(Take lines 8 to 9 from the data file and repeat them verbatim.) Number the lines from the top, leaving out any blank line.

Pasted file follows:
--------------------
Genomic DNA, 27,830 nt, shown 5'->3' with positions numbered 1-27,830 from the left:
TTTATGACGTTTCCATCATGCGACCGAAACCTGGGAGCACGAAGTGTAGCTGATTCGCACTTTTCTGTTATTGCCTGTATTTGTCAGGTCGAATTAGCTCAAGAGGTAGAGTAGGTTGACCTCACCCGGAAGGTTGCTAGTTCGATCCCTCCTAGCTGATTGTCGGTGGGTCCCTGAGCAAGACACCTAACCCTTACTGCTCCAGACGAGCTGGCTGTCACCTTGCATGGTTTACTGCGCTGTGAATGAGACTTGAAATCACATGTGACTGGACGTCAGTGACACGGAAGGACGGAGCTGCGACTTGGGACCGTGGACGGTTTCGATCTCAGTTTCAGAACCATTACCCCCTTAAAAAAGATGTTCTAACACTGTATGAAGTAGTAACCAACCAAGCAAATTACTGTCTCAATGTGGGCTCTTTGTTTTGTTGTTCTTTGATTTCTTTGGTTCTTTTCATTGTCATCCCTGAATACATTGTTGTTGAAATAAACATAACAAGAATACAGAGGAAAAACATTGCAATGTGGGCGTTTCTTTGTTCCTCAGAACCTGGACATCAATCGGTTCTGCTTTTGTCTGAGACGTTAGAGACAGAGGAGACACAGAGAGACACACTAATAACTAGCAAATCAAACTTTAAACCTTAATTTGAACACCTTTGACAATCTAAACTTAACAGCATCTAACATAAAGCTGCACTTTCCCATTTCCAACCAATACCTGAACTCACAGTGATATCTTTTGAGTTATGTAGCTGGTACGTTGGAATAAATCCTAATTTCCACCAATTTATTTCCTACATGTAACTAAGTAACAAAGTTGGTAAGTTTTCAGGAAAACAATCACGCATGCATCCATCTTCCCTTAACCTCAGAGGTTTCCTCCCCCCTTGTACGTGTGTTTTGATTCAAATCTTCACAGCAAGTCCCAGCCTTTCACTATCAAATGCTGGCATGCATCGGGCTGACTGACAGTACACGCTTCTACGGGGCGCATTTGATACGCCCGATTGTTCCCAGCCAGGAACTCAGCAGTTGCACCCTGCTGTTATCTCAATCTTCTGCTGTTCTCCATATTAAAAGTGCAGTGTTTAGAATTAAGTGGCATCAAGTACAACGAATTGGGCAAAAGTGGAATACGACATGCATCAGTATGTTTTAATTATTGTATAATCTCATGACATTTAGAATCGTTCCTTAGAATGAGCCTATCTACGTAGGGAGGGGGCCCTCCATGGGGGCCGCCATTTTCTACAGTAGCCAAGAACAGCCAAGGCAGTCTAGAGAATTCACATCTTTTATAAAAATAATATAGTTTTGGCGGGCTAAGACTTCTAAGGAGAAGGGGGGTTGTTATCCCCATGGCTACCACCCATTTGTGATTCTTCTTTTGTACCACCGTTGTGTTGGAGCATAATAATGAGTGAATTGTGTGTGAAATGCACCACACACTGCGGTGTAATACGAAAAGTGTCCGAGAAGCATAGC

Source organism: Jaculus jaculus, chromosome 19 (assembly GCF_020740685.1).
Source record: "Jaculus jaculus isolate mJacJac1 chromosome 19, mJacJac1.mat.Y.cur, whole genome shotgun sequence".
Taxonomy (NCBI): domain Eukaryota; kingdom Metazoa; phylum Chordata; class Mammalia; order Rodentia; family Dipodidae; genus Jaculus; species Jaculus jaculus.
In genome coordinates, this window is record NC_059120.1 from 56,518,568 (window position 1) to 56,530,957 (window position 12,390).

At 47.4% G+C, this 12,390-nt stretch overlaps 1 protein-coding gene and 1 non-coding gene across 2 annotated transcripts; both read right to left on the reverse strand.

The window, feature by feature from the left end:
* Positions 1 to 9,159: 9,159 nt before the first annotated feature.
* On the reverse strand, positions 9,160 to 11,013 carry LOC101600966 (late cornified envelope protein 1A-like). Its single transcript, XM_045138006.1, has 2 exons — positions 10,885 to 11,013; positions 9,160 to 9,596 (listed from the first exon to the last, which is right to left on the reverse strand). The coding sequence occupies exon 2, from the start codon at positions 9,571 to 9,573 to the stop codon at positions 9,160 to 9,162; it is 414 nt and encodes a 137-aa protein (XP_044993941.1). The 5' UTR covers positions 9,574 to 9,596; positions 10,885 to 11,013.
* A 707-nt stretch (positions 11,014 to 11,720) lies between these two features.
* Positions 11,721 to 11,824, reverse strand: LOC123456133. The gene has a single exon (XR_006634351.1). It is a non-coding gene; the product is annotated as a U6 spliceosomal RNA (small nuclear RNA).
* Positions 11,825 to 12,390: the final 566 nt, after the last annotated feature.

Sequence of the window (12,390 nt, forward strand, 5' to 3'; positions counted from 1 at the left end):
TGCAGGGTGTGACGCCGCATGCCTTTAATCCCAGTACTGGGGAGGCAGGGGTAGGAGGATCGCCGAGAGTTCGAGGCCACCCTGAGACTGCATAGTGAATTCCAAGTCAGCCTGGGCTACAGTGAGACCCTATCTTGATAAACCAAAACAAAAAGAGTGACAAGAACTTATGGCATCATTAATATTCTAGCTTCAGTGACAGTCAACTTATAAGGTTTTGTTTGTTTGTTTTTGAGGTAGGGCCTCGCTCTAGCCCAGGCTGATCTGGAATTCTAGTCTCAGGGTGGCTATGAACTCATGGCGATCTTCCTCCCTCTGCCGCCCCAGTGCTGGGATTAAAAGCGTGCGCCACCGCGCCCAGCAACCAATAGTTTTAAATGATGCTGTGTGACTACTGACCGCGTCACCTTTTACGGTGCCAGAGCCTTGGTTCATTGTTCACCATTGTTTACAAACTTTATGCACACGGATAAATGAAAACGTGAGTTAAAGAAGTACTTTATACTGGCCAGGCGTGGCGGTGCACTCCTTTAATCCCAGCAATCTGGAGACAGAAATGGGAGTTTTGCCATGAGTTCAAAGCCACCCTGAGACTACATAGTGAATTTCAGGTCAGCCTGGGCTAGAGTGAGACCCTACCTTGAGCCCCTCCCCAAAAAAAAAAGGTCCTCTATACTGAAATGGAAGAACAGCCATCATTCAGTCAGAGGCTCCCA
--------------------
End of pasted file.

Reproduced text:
The window, feature by feature from the left end:
* Positions 1 to 9,159: 9,159 nt before the first annotated feature.